Microclimate Modification with Plasticulture

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 Plastic mulches | Mini tunnels and floating row covers

The climate of the Canadian Prairies can make the production of warm season vegetable crops difficult. Early season soil and air temperatures are cool, slowing plant growth. This places limitations on growers, restricting them to varieties that will mature in a shorter time period. This results in a trade-off in overall quality and yield.

It is essentially impossible to modify a climatic area, other than by placing the whole growing system under cover. The modification of the environment around the roots and shoots of developing seedlings (microclimate) can extend the growing season slightly and provide many benefits, both in terms of yields and quality. Microclimate modification can be accomplished through the use of plastic mulches, mini-tunnels or floating row covers. Warm season crops respond the best to these practices.

Plastic Mulches

Plastic mulches are laid on a prepared soil surface that is free from trash and anchored using the weight of the soil on the edges. Mulch should be laid tightly, to ensure good heat transfer and prevent flapping and movement in the wind. Movement may cause the plastic to tear, eliminating the benefits. Plastic mulches are often used in conjunction with drip irrigation.

Photo Credit: Robert Spencer
Physical Benefits of Plastic Mulch
  • Increased soil temperatures (degree depends on mulch type)
  • Reduced levels of weeds (depending on mulch type)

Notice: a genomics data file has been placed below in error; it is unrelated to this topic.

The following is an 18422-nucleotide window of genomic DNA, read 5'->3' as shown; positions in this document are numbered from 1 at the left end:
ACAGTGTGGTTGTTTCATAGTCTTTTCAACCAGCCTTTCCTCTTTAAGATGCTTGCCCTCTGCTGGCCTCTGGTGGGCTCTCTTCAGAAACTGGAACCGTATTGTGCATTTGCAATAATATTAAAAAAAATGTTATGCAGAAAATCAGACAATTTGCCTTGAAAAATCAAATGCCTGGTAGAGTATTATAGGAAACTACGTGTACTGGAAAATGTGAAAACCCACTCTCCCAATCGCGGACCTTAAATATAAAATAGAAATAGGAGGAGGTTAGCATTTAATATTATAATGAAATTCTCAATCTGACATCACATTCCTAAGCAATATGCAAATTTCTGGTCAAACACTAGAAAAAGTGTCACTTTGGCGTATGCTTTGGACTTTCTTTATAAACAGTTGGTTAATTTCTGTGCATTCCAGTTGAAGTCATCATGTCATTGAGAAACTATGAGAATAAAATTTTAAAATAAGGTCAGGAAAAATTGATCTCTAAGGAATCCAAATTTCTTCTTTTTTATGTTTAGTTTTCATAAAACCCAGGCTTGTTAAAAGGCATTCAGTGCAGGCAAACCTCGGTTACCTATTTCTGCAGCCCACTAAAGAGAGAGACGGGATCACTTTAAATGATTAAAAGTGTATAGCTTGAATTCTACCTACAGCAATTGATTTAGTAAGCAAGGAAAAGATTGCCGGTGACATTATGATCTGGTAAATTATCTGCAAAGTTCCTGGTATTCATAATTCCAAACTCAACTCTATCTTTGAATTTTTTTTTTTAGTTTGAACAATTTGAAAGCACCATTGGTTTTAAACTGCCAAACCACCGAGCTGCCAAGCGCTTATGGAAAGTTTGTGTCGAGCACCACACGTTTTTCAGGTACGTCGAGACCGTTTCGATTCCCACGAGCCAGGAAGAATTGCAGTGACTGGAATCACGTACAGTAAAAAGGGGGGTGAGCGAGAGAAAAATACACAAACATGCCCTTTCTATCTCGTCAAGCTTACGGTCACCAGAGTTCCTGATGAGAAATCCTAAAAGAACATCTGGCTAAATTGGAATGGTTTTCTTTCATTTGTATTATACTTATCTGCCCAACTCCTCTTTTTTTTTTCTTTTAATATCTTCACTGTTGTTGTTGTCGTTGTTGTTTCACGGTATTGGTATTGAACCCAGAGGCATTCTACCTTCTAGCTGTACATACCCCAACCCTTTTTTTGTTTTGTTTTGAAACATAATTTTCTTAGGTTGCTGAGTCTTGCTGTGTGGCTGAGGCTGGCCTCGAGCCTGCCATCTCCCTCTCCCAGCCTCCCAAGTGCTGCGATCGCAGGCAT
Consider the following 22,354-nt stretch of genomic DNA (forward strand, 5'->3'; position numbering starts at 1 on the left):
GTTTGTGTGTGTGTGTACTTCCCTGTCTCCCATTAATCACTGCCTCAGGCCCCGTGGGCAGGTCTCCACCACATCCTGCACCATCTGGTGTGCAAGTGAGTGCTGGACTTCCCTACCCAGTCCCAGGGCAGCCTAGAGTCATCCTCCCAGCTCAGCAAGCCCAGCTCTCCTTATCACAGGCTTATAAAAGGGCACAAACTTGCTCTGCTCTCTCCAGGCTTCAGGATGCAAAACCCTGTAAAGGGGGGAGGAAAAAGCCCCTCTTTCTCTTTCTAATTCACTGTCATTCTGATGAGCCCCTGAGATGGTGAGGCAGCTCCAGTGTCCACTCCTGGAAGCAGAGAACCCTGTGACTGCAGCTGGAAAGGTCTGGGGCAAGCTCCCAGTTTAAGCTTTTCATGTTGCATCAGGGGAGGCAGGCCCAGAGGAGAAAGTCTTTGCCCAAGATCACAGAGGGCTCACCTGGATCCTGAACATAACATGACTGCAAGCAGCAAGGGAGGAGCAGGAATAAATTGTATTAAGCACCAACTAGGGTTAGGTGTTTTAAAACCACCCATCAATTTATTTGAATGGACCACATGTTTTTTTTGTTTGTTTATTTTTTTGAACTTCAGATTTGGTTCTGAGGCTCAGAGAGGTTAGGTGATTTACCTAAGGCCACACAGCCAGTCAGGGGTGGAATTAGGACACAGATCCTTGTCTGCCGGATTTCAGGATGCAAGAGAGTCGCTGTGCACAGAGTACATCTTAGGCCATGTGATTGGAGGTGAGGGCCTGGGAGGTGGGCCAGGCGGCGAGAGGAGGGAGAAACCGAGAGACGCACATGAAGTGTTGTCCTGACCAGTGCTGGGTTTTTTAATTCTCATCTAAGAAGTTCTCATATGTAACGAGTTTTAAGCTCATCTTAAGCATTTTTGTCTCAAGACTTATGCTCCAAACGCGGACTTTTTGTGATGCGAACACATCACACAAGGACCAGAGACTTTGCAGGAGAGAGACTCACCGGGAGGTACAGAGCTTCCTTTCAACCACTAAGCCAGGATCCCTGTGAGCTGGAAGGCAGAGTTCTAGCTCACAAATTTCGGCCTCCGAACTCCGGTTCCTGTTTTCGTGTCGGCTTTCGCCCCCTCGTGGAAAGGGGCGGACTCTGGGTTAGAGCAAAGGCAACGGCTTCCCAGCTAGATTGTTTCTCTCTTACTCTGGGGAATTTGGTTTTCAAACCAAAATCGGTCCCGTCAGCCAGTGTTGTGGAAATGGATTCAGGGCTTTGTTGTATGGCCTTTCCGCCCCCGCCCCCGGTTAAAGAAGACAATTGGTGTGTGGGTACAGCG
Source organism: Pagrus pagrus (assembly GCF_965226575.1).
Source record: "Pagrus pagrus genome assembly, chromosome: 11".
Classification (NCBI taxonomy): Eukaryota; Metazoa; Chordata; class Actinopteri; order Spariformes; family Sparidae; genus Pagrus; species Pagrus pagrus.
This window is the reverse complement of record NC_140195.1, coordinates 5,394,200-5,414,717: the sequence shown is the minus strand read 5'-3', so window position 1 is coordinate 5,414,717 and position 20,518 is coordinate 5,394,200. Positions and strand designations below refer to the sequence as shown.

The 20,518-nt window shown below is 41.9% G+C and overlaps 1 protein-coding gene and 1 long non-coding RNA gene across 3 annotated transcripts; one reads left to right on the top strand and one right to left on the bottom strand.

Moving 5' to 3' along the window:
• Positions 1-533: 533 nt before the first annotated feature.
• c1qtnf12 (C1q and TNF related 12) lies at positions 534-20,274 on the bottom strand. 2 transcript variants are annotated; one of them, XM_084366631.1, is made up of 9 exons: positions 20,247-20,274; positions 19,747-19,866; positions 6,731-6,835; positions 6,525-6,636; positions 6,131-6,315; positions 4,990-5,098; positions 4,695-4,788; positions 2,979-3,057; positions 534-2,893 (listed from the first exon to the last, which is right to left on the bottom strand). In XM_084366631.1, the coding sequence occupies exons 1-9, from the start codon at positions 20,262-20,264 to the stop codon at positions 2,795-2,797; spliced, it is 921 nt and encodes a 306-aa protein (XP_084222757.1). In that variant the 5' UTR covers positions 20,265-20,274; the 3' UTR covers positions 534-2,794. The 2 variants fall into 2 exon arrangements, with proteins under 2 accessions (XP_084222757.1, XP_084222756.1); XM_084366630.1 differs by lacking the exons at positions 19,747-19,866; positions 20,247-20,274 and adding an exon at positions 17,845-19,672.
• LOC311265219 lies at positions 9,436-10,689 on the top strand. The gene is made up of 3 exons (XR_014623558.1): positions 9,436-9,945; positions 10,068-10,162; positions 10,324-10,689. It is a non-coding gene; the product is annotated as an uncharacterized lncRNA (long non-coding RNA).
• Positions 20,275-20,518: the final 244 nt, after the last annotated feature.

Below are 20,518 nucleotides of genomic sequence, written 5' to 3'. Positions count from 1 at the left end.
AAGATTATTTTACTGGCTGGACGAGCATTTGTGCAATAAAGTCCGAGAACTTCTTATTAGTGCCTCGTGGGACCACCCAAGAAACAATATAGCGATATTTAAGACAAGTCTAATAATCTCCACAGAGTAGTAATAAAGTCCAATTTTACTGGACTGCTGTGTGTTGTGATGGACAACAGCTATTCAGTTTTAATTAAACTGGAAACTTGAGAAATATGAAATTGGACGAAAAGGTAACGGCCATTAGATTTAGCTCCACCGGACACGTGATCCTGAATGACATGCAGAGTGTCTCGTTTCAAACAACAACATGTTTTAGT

• Reduction in contact with soil and decay organisms
  • Conserve soil moisture (less evaporation)
Disadvantages of Plastic Mulch
  • Plastic must be removed and disposed of
  • Greater initial costs
  • An increased level of management is required
Plastic mulches come in a variety of colours, with a range of qualities for each type.

Type of Mulch
Rapid heating; increases soil temperature (6-10C); moisture conservation
Weed growth; rapid heat loss (no heat trapping)
No weed growth; inexpensive; moisture conservation
Limited heating of soil (some transfer of heat with contact with soil)
Wavelength Selective / Infrared Transmissible (IRT)
No weed growth; some soil heating (4-6C); moisture conservation
More expensive
Coloured (red, yellow, blue, silver, etc.)
Similar to black; some reflection of different wavelengths of light may improve yield & ripening; moisture conservation
More cost; unproven benefits
Biodegradable (different colours and characteristics)
Early benefits similar to other mulches; barrier not in place permanently; no need for removal; moisture conservation
May not fully break down in soil; benefits are lost as the mulch begins to break down
Compostable (different colours and characteristics)
Early benefits similar to other mulches; no removal requirement; compatible with organic production systems; moisture conservation
Lose benefits of mulch at a variable rate
Organic (bark mulch, straw, wood chips, etc.)
Soil cooling & moisture conservation
Slow to warm; can tie up nutrients as breaks down; may harbour rodents

Other General Benefits of Mulches